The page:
That a "street" signifies truth, may be seen from many passages in the Word, as in John, where the New Jerusalem is treated of: The twelve gates were twelve pearls, every gate was one pearl; and the street of the city was pure gold, as it were transparent glass (Rev. 21:21).  The "New Jerusalem" is the Lord's kingdom, which, being described as to good and truth, is described by "walls," "gates," and "streets." By the "streets" are meant all things of truth which lead to good, or all things of faith which lead to love and charity; and because truths then become of good, thus transparent from good, the street is said to be "gold, as it were transparent glass." Again: In the midst of the street of it and of the river, on this side and on that, was the tree of life, bearing twelve fruits (Rev. 22:2), where also the New Jerusalem or the Lord's kingdom is treated of. The "midst of the street" denotes the truth of faith, by means of which comes good, and which afterwards comes from good; the "twelve fruits" are what are called the fruits of faith; for "twelve" signifies all the things of faith (as shown above, n. 577, 2089, 2129-2130).  In Daniel: Know and perceive that from the going forth of the word to restore and to build Jerusalem, even unto Messiah the Leader, shall be seven weeks, and sixty and two weeks, and it shall be restored and built with street and moat (Dan. 9:25), where the Lord's advent is treated of; "it shall be restored with street and moat," denotes that there will then be what is true and good. That Jerusalem was not then restored and built is well known; and that it is not to be restored and built anew everyone may also know provided he does not keep his ideas fixed on a worldly kingdom, but on the heavenly kingdom that is meant by "Jerusalem" in the internal sense.  In Luke: The master of the house said to his servant, Go out quickly into the streets and lanes of the city, and bring in hither the poor, the maimed, the lame, and the blind (Luke 14:21). They who remain in the sense of the letter apprehend from this nothing else than that the servant should go everywhere, and that this is signified by the "streets and lanes;" and that he should bring in everybody, and that this is signified by the "poor, maimed, lame, and blind." But each of these words contains deep secrets within it, for they are the Lord's words. That he should "go into the streets and lanes," signifies that he should seek everywhere for some genuine truth, or truth which shines from good, or through which good shines. That he should "bring in the poor, the maimed, the lame, and the blind," signifies such as were so called in the Ancient Church and were such as to the faith, but were in the life of good, who should thus be informed about the Lord's kingdom-thus the nations which were not yet instructed.  As "streets" signified truths, it was a representative rite among the Jews to teach in the streets (as appears in Matt. 6:2, 5, and in Luke 13:26-27). In the Prophets, "streets," wherever named, signify in the internal sense either truths, or things contrary to truths, as in Isaiah: Judgment is cast away backward, and righteousness standeth afar off; for truth hath stumbled in the street, and uprightness cannot enter (Isa. 59:14). Again: Thy sons have fainted, and have lain at the head of all the streets (Isa. 51:20). In Jeremiah: Death is come up into our windows, it is entered into our palaces, to cut off the child from the street, the young men from the roads (Jer. 9:21).  In Ezekiel: Nebuchadnezzar shall tread down all thy streets with the hoofs of his horses (Ezek. 26:11), speaking of Tyre, by which are signified the knowledges of truth (n. 1201); the "hoofs of the horses" denote the memory-knowledges that pervert truth. In Nahum: The chariots rave in the streets, they run to and fro in the roads (Nah. 2:4); the "chariots" denote the doctrine of truth, which is said to "rave in the streets," when falsity is in the place of truth. In Zechariah: There shall yet old men and old women dwell in the streets of Jerusalem, and the streets of the city shall be full of boys and girls, playing in the streets (Zech. 8:4-5), speaking of the affections of truth, and the consequent gladnesses and joys. (Besides other places, as Isa. 24:11; Jer. 5:1; 7:34; 49:26; Lam. 2:11, 19; 4:8, 14; Zeph. 3:6).2337.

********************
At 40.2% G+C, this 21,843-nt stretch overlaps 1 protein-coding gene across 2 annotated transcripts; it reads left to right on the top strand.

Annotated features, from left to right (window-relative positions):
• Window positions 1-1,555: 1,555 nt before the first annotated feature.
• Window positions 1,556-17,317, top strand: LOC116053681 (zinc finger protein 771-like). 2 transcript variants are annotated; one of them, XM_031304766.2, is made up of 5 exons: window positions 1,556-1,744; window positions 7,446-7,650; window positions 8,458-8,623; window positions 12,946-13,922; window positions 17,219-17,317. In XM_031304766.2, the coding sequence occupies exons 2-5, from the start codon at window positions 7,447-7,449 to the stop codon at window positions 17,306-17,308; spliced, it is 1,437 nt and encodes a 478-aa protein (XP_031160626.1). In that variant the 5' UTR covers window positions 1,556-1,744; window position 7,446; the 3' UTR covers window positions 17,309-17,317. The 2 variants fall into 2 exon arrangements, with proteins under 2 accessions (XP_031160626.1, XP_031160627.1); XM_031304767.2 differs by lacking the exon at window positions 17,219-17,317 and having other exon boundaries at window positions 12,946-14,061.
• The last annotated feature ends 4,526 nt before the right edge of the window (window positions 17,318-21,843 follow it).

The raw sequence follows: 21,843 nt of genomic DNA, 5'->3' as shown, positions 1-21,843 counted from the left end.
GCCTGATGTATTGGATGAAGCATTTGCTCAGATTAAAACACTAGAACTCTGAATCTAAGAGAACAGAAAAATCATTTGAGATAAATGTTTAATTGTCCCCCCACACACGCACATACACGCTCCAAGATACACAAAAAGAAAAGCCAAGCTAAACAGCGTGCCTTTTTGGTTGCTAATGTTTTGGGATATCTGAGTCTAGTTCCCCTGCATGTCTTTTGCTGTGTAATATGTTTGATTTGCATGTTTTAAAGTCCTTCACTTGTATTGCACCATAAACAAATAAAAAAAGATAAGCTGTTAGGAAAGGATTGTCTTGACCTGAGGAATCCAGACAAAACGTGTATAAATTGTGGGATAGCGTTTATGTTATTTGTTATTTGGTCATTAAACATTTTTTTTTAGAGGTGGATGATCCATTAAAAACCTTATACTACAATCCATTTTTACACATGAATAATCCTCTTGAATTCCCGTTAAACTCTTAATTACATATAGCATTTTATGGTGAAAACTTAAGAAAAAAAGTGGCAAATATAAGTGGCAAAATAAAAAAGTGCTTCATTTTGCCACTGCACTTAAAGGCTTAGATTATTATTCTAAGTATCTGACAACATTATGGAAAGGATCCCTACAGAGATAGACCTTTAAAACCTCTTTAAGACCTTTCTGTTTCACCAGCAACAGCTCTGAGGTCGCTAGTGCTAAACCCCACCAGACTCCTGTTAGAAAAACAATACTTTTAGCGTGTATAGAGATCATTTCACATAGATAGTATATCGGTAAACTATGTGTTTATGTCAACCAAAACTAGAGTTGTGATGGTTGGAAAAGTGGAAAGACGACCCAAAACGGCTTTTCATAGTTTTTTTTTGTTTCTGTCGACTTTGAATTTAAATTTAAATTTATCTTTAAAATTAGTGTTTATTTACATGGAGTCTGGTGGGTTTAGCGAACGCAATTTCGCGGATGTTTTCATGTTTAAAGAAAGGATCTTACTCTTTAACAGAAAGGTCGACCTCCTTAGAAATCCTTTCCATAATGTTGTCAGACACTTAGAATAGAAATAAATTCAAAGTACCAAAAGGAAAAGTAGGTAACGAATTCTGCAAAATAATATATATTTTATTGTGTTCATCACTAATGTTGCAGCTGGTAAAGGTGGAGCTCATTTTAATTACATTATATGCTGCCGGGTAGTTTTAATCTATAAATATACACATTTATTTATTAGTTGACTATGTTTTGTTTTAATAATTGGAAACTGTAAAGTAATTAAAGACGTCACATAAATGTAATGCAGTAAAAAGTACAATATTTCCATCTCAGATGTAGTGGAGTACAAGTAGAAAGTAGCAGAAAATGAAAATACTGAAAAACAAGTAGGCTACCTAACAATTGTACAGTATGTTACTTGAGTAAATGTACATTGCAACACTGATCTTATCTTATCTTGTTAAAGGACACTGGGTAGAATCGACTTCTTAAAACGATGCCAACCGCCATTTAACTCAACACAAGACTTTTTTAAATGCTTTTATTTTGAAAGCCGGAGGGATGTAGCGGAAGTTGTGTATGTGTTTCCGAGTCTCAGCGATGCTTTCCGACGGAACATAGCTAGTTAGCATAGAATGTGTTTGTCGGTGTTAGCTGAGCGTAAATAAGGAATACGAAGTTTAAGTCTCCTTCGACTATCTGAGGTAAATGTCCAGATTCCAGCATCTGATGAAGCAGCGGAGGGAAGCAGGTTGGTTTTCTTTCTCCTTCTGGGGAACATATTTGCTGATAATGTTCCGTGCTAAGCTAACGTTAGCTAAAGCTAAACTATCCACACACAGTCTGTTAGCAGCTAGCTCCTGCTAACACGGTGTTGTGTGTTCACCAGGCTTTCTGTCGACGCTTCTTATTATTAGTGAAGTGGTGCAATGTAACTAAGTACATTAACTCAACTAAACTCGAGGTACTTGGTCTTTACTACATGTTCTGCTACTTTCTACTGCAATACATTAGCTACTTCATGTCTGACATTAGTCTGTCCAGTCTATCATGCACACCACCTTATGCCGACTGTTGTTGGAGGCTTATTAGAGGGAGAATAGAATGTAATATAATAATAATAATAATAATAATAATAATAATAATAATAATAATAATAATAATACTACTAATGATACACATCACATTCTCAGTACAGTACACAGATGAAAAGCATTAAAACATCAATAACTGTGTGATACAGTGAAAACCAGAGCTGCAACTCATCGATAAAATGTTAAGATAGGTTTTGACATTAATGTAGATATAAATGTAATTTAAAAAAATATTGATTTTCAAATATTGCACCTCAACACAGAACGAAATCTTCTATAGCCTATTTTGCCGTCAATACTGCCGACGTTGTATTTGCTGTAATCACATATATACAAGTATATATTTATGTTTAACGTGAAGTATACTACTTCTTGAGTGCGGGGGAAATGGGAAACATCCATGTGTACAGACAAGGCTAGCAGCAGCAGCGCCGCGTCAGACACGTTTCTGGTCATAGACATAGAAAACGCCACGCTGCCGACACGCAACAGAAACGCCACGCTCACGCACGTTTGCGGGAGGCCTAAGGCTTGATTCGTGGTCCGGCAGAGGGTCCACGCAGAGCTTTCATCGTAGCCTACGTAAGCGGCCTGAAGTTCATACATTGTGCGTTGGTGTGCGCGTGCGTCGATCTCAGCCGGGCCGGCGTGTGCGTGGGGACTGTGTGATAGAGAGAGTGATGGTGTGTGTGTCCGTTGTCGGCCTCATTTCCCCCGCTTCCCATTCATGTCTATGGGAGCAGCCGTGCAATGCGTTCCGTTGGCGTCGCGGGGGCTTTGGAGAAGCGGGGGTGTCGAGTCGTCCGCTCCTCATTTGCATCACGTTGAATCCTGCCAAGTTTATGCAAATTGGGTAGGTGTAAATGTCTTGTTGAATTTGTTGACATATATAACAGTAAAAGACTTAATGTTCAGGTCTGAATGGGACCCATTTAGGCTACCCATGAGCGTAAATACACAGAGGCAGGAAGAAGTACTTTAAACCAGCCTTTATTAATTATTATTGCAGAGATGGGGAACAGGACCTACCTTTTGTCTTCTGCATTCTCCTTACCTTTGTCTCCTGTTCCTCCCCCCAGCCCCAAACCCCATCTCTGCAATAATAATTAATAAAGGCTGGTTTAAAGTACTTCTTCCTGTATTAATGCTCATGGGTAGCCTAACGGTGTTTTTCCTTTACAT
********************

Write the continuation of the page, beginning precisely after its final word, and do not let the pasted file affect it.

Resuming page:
Verse 3. And he urged them exceedingly, and they turned aside unto him, and came to his house; and he made them a feast, and baked unleavened [bread]; and they did eat. "He urged them exceedingly," signifies a state of temptation when one overcomes; "and they turned aside unto him," signifies abode; "and came to his house," signifies confirmation in good; "and he made them a feast," signifies a dwelling together; "and baked unleavened [bread]," signifies purification; "and they did eat," signifies appropriation.2338.